In the actual program I need to read them 40,000 times so not sure how the compiler will handle it but a curious thing is that I am using the 'Fastest' optimization option and the test case of 100 compared to a single read is only 448 bytes larger code.
I have tried 'for', 'while' & 'do while' loops but all are significantly slower than unrolled code, this would point to poor code generation by the compiler and the lack of a cache on the Teensy 3.5. Right, I am going to spend the next 15 minutes pasting in the editor to get my 40,000 pairs of reads!
You may want to try the pointer version
*p++ = GPIOC_PDIR;
to see if there is any difference. These new compilers are very good, so there may not be a difference.
You are assigning a 32bit register to a 16 bit variable? Is this by purpose?
Yes, as I am only interested in the lower 16 bits of each port.
I did try using a pointer version, it basically gains me around 0.5ns when reading both ports.
The big trouble I have is that the compiler appears to be crashing with anything other than 'debug' optimizations and when using 'debug' the code uses 98% of flash memory! I can get a simple 40,000 test compiling using 'fastest' and it is about half the size, but as soon as I add any proper processing the compiler fails!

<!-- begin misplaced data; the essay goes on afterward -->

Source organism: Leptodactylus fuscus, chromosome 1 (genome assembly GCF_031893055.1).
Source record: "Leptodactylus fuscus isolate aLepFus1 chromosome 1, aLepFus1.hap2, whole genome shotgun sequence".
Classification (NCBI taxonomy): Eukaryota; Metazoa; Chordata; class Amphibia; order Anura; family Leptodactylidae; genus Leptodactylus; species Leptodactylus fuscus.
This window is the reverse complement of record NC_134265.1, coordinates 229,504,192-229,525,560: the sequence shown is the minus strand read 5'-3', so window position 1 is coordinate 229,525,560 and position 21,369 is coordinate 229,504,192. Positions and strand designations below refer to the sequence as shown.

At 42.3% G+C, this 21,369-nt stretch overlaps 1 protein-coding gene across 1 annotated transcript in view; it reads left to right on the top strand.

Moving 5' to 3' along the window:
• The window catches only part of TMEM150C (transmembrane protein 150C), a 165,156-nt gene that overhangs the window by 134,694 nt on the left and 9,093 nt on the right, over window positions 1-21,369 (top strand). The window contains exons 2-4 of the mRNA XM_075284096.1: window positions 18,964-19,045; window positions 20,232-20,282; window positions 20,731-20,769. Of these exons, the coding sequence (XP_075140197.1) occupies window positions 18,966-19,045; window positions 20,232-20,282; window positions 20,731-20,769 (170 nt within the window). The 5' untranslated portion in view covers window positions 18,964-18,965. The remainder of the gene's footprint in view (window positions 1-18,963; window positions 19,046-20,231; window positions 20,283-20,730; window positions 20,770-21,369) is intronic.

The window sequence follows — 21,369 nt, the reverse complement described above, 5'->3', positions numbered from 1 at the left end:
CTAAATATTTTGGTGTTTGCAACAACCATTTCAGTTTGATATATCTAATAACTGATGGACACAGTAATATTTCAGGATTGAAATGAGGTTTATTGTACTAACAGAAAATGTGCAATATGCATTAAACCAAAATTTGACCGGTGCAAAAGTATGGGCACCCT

My biggest question after playing with all of this is, Why Are Loops So Slow When Compiled ???????
I think luni may have been suggesting that using native 32 bit access read and writes may be faster than 16 bit. The data sheet I have downloaded is very vague about pipelines in the architecture but I would guess in addition to the loop need to test the completion condition and then branch, that any pipelines would then be flushed and you loose any speed benefit they provide.